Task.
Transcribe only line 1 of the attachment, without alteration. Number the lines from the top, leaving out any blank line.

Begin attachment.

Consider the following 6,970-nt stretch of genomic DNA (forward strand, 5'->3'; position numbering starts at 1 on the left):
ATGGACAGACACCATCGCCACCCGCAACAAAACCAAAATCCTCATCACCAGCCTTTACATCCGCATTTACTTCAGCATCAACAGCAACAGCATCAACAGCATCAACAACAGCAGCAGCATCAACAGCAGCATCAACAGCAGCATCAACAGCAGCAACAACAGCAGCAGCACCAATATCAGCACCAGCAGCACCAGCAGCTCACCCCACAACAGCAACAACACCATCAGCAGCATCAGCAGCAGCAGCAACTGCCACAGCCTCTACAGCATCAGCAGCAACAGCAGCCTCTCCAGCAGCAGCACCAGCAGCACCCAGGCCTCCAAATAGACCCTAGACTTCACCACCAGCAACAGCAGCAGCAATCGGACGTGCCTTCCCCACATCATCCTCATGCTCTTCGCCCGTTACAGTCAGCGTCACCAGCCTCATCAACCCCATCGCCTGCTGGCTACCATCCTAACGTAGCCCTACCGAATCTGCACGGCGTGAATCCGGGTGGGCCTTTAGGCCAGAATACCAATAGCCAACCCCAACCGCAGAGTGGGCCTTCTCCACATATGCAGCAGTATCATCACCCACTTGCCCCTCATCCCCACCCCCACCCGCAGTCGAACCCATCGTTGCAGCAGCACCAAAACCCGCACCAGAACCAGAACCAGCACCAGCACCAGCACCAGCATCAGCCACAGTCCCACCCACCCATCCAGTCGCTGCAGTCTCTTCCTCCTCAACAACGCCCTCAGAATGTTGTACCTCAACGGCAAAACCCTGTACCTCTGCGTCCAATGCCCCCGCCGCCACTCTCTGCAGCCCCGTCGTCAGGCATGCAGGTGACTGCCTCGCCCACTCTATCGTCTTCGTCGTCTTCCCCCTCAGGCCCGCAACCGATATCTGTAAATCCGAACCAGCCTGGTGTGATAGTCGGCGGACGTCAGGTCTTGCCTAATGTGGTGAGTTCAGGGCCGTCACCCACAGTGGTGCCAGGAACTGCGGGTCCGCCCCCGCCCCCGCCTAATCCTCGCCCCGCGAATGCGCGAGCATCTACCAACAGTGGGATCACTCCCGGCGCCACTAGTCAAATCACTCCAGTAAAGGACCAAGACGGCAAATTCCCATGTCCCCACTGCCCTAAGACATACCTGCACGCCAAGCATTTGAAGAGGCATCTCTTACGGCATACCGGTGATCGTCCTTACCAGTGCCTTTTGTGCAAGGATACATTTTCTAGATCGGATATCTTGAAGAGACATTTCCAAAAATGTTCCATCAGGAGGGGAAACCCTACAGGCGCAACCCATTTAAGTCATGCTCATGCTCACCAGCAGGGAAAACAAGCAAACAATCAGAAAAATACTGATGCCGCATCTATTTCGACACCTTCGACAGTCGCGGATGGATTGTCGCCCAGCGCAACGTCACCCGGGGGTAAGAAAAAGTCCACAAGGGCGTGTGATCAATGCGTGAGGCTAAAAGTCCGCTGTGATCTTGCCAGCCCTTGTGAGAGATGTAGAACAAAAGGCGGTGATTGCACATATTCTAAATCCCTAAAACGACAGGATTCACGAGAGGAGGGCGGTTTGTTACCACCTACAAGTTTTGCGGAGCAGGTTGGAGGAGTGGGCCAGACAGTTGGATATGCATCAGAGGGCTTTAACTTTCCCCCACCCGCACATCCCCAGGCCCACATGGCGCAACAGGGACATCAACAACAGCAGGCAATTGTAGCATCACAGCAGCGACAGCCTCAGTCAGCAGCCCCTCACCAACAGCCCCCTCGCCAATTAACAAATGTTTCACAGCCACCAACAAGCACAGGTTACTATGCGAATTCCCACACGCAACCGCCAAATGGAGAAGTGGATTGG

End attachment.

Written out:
Consider the following 6,970-nt stretch of genomic DNA (forward strand, 5'->3'; position numbering starts at 1 on the left):